How To Identify Your Workplace Strengths
Whenever you're asked what your workplace strengths are, you’ll want to be able to identify them.
There are four primary workplace strengths. These are the essential strengths to getting work done in today’s knowledge age, where work is interdependent, somewhat invisible, and ever-changing.
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These folks are visionaries who get energy and solve problems by asking and answering the question, ‘where do we intend to go and why?’ It is common to find these strengths with strategists, marketers, and CEOs.
Where the ‘envision strength’ is more subjective, the ‘design strength’ is more objective.
These folks like to get to the facts, and are well-suited as planners and very good at answering the question, ‘what do we need to do when?’ We often find these strengths in newly minted MBA’s, analysts, planners, and CFOs.
Where the ‘design’ strength is more focused on facts and figures, the ‘build’ strength is more process-oriented – energized by how to best get jobs done.
These individuals are energized by systematizing and systematized work. Where the ‘envision’ person typically hates repetitive work, the ‘build’ person thrives on it. You will typically find build people in functions such as manufacturing, logistics, and IT systems management.
With knowledge work, this term has a slightly different connotation than it did in the industrial age.
With knowledge work, operators make things happen with and through other people and get a lot of energy from human interaction. They focus on the who. Sales people and good mentors are often very strong in the ‘operate’ area.
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Focusing on problem-solving implies that a candidate possesses secondary skills including critical thinking, strategic thinking, and leadership.
Demonstrate your problem-solving abilities...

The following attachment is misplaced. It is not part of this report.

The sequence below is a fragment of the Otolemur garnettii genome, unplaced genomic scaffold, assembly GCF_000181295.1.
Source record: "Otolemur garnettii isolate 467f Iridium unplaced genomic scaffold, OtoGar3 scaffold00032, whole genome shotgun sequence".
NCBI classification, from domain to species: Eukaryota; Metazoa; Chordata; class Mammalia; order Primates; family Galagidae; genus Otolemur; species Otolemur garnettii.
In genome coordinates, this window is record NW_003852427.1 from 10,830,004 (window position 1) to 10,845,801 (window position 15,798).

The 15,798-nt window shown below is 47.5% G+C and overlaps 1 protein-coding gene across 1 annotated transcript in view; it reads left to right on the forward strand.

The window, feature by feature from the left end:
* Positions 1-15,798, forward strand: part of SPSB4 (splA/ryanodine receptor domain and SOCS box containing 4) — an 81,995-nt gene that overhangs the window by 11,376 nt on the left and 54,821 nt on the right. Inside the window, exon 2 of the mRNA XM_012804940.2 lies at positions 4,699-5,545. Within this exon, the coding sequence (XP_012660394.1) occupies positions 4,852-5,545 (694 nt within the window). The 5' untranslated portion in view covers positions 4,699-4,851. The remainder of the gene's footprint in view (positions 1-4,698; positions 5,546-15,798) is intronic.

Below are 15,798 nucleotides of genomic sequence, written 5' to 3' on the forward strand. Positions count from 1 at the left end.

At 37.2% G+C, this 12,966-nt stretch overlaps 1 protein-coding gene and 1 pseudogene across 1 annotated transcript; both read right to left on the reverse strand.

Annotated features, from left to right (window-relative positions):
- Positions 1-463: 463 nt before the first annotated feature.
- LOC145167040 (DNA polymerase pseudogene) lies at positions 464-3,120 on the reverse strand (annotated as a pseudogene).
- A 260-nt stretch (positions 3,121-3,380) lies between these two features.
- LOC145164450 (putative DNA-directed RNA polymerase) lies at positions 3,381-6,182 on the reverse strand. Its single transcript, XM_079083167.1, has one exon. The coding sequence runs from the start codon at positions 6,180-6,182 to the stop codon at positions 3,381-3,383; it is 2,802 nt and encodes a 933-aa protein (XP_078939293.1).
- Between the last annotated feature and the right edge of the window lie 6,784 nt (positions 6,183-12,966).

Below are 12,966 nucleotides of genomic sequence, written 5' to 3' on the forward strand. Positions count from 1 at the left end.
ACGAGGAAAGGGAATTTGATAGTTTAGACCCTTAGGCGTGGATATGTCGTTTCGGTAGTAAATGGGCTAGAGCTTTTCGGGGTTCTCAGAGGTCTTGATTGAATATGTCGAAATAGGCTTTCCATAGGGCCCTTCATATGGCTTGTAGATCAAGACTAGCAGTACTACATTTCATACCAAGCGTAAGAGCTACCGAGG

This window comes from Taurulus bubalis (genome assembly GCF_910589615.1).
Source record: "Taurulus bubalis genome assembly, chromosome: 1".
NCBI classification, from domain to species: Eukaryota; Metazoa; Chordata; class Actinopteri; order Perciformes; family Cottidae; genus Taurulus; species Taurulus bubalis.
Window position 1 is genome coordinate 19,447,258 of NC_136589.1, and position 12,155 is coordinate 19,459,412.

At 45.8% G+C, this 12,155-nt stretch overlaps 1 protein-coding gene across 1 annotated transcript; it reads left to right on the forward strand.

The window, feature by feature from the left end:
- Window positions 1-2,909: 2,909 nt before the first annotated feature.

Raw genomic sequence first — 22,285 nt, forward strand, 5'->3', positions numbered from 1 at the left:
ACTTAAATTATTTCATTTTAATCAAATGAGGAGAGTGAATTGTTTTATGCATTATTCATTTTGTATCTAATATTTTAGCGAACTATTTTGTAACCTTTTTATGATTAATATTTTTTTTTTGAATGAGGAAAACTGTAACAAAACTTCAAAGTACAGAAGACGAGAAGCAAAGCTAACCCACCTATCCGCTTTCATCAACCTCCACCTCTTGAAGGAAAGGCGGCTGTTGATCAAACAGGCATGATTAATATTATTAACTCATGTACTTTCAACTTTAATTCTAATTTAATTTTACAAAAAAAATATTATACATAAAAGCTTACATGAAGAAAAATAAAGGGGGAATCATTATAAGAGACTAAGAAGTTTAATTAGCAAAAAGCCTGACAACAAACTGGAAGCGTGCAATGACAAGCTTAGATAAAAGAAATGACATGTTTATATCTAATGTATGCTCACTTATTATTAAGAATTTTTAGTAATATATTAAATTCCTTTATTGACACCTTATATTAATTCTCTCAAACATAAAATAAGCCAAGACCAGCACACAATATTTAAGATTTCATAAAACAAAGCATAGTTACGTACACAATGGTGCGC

Communication encompasses not only speaking skills, but also your ability to lead, critique, and ask for help. Being adept in various communication methods also shows emotional intelligence.
Time management is more than just completing tasks on time. An employer cares about how you spend the time leading up to a deadline as well.
Demonstrate your strength in this area by sharing how you prioritize your daily tasks.
Using the 80/20 rule for project prioritization can show how you best schedule your time to give your full attention to critical project tasks.
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Although we usually see our weaknesses as more changeable than our strengths, research shows that we should not focus on improving our weak parts, but to develop our strengths.
Try to see your strengths in relation to what energizes you. Something is a strength if:
It's difficult for us to see our own strengths, but people around us (friends, coworkers, family members, mentors) will most likely see them clearly.
The goal is to identify things that you wouldn't have thought of on your own—or to find patterns.
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Remind yourself how awesome you are with affirmations. Write down affirmations that remind you of your capabilities and strengths and keep them somewhere you can find them if nerves strike.
Another suggestion is to keep a file of praise, awards, and other evidence of how good you are at your job an read them when you are struggling with a confidence crisis.
Take a moment to really analyze what you’re feeling and strategize for that.
Can you reframe negative feelings, like fear, into something more positive, like anticipation? If not, remind yourself that it’s perfectly normal to be nervous before a high-stakes situation.
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